Stellar Pizza starts operations outside USC

Benson Tsai, CEO of Stellar Pizza, said affordability was a primary goal for the business, with college students being “a customer base that really wants good, fast, affordable foods.” (CJ Haddad | Daily Trojan)

People lined up on the Row the night of Oct. 29, waiting outside as they watched robots fill their pizza orders on a screen. This was the official opening night for Stellar Pizza, a robot-run pizza truck operating in front of Phi Kappa Tau. The business was offering free pizza as a promotion for its launch. The truck can be found most weekend evenings around USC Village or the Row. Hours are subject to change over the next few weeks and will be updated on the Stellar Pizza app and Instagram account.

A big goal for Stellar Pizza is to make food more affordable, said Benson Tsai, chief executive officer of the business. Tsai noted that college students were “a customer base that really wants good, fast, affordable foods.”

“With the cost of a college education being so high these days, I think it’s important that the cost of living be somewhat reduced or stay reasonable,” he said. In regards to the price of the pizza, he believes that “the only way it’s achievable is ultimately through robots.”

Students have varied opinions about robots preparing their pizza. Steven Parson, a junior majoring in philosophy, politics and law, shared his main reservation about trying the food. 

“It’s a constant fight between quality and quantity,” he said. 

Nevertheless, he was excited to have more late-night eating options available at USC outside of the USC Village, and was willing to give it a try. 

Amrina Roy, a graduate student studying business analytics, said she thought that the robotic aspect of the food truck was great. 

“I am a technical person, I am from a technical background; this seems very good for me. It’s like a pizza factory inside a truck, which is insane,” she said. 

Rylan Giorgetta, a sophomore majoring in classics and archeology, has already tried the pizza twice. His main takeaways were that it was good and inexpensive. 

“It comes out to be a pretty decent pizza, so it’s not lacking in that aspect,” he said. 

Giorgetta said that people generally tend to prefer handmade food, and he agreed with this to an extent. However, he still thinks the robotic model can be beneficial.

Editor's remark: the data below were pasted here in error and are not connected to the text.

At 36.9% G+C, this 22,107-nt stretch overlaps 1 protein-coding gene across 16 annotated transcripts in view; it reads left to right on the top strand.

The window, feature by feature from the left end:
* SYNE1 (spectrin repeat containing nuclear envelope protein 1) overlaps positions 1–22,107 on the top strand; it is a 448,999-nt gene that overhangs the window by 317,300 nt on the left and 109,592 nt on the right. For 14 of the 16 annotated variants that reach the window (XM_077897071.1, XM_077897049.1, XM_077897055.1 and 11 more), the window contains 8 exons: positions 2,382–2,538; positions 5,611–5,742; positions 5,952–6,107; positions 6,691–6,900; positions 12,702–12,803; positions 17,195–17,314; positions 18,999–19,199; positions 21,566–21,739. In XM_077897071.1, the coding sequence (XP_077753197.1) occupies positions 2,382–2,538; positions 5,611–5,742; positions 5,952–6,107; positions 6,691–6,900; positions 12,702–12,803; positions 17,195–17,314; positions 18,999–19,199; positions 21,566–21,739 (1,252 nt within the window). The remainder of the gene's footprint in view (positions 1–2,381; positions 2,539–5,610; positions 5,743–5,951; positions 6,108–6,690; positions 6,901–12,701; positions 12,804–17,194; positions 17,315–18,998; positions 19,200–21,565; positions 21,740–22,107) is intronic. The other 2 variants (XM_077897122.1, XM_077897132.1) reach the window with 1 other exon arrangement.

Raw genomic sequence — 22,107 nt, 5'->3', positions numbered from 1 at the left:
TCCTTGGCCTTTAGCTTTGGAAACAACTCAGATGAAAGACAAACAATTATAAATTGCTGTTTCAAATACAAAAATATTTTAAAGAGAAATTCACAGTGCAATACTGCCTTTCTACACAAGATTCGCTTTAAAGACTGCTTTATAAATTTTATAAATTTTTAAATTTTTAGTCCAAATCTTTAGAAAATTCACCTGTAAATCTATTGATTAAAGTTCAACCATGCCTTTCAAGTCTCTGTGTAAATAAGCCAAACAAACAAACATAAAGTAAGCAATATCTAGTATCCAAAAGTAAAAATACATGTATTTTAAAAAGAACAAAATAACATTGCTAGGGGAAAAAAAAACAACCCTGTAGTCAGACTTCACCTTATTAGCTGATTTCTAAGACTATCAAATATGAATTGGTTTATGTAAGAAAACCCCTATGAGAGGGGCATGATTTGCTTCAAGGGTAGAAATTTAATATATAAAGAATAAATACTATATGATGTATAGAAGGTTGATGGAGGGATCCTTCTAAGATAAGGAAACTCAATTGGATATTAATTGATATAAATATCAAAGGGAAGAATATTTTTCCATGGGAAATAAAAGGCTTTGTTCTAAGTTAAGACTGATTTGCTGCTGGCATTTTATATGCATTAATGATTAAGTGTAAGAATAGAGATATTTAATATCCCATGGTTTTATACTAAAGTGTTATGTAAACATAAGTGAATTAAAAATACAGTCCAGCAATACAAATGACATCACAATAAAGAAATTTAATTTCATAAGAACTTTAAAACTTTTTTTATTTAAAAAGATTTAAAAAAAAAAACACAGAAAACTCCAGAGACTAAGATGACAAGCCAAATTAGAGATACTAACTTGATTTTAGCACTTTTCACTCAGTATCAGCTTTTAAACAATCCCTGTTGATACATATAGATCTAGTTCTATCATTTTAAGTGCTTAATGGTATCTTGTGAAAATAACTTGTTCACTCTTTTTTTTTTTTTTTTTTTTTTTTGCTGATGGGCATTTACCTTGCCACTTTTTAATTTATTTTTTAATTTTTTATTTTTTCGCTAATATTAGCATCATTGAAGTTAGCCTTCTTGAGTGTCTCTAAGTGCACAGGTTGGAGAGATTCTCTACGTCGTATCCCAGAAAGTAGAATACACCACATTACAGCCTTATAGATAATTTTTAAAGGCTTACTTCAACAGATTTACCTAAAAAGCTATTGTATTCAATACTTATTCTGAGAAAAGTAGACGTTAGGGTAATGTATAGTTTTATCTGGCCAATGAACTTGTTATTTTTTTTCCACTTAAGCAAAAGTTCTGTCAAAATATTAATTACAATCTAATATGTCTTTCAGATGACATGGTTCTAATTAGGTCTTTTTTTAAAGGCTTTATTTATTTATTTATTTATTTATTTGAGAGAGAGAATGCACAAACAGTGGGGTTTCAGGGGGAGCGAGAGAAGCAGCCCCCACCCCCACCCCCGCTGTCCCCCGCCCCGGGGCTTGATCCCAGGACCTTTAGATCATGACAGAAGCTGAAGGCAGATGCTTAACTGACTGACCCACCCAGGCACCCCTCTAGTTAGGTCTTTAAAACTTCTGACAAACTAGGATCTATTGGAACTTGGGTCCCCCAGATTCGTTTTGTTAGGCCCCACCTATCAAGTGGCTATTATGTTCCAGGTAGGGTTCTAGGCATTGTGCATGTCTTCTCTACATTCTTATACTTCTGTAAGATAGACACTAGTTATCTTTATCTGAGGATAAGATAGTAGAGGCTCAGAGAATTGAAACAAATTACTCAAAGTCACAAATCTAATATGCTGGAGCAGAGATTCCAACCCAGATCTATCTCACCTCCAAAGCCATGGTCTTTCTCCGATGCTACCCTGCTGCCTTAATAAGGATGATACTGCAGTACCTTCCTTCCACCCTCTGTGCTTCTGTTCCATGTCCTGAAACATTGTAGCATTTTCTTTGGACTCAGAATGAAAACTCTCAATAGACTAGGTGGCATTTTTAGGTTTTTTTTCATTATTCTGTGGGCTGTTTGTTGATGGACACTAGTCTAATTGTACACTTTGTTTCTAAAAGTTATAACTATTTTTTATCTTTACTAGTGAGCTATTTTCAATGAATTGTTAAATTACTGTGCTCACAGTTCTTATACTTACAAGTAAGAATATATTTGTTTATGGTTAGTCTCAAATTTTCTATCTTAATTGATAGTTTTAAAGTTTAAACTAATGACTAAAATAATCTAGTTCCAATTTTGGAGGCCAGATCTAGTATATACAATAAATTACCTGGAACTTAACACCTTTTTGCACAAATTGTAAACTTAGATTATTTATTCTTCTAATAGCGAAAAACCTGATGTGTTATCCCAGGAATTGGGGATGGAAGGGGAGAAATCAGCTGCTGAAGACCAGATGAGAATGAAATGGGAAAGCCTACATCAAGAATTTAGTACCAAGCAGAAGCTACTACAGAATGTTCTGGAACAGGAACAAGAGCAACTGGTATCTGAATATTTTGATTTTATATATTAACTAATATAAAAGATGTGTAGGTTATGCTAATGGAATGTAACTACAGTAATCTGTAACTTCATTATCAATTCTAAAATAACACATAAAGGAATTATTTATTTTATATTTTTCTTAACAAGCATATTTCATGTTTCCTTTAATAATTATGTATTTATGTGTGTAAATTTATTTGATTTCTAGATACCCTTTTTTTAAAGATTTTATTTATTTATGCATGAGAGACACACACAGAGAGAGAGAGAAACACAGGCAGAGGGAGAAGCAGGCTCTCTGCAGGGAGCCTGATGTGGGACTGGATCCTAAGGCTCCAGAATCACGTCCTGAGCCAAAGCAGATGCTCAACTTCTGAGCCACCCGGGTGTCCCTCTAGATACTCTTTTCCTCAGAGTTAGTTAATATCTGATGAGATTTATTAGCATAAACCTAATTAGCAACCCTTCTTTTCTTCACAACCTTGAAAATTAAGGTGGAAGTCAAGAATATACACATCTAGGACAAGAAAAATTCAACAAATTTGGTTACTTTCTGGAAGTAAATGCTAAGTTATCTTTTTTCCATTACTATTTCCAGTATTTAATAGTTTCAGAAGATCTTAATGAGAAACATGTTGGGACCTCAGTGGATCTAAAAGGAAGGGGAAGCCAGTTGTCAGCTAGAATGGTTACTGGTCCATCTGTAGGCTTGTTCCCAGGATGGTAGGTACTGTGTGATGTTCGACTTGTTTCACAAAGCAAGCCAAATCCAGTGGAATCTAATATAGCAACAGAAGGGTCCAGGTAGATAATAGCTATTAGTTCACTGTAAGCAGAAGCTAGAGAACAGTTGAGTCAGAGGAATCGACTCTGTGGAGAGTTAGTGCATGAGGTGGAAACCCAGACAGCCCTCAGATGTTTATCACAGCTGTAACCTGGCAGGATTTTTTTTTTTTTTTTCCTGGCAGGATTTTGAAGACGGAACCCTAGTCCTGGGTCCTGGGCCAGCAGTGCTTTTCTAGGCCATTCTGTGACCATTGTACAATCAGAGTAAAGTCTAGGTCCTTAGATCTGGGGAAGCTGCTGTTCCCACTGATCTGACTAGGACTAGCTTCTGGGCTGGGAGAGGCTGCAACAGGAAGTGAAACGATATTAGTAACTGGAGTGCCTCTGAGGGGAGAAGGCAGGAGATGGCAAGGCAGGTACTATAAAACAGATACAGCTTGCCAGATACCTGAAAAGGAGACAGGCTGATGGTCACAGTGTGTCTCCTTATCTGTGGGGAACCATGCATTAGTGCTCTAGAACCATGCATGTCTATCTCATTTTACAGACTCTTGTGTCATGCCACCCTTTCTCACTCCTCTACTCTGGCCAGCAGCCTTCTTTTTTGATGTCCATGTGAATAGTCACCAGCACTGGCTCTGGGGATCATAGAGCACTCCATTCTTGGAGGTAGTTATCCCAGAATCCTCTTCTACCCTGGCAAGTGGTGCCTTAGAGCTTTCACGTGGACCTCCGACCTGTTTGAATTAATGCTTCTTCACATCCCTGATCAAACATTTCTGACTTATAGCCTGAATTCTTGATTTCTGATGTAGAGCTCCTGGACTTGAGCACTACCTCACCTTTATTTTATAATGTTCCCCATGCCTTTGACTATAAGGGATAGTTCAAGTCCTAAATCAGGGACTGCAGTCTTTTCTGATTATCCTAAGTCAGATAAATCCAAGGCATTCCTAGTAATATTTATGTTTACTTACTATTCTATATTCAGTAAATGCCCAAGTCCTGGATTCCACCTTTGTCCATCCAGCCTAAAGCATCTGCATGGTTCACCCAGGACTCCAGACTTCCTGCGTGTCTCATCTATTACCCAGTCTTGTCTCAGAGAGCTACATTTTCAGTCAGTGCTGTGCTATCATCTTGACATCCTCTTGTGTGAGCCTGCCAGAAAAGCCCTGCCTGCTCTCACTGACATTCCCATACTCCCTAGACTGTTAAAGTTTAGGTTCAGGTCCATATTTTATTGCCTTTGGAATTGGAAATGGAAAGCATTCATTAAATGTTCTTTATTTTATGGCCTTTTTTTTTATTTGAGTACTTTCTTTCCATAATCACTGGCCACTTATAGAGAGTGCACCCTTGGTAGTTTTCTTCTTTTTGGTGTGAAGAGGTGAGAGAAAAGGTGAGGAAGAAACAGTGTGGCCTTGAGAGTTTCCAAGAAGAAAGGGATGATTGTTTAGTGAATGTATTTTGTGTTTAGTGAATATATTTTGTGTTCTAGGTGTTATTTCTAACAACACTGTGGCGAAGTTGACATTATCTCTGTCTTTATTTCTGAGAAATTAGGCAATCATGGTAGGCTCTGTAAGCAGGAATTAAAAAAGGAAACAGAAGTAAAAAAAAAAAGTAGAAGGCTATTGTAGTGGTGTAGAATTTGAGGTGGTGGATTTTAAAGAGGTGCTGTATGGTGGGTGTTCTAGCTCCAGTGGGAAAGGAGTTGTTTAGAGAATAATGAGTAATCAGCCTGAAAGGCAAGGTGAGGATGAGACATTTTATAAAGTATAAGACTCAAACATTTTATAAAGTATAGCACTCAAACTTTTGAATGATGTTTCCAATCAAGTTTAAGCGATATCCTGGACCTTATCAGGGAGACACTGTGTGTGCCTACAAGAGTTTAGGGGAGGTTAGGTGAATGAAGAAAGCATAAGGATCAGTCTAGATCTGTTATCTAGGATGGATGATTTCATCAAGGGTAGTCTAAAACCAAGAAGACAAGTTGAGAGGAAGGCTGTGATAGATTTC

“If you’re paying less, I think it’s worth it,” he said.  

The truck has a screen on the outside to display the pizza while it is being made, showing that the process used by the robots is relatively similar to that of a human. The machine opens the dough, adds sauce, cheese and toppings, and then cooks it. While the process of pizza-making itself is similar, the machinery took about 30 rocket scientists to develop. The biggest challenge comes in programming the robots to identify when there is something wrong with the pizza, Tsai said. 

Tsai initially worked on trucks and buses in Silicon Valley and spent time working for SpaceX, but eventually switched over to the food business, believing that this idea could bring together his work history and his experience as a chemical engineering major. 

“Stellar Pizza is bringing all of my professional history and channeling all of the network and my experience into something that I was really passionate about once upon a time,” he said. 

Another concern Tsai has heard regarding the idea is that it could get rid of jobs for people. However, he argues that the amount of money robot-made food will save people can make up for the number of potential jobs that are replaced. He said he believes this format is the “future of the restaurant industry,” and automated machines already dispense drinks in fast food restaurants and produce food sold in grocery stores. 

“It’s very cool, but it’s not revolutionary,” he said. 

Customers can use the Stellar Pizza app to find the exact location of the truck as it moves around. It will typically be located around the Row or near USC Village.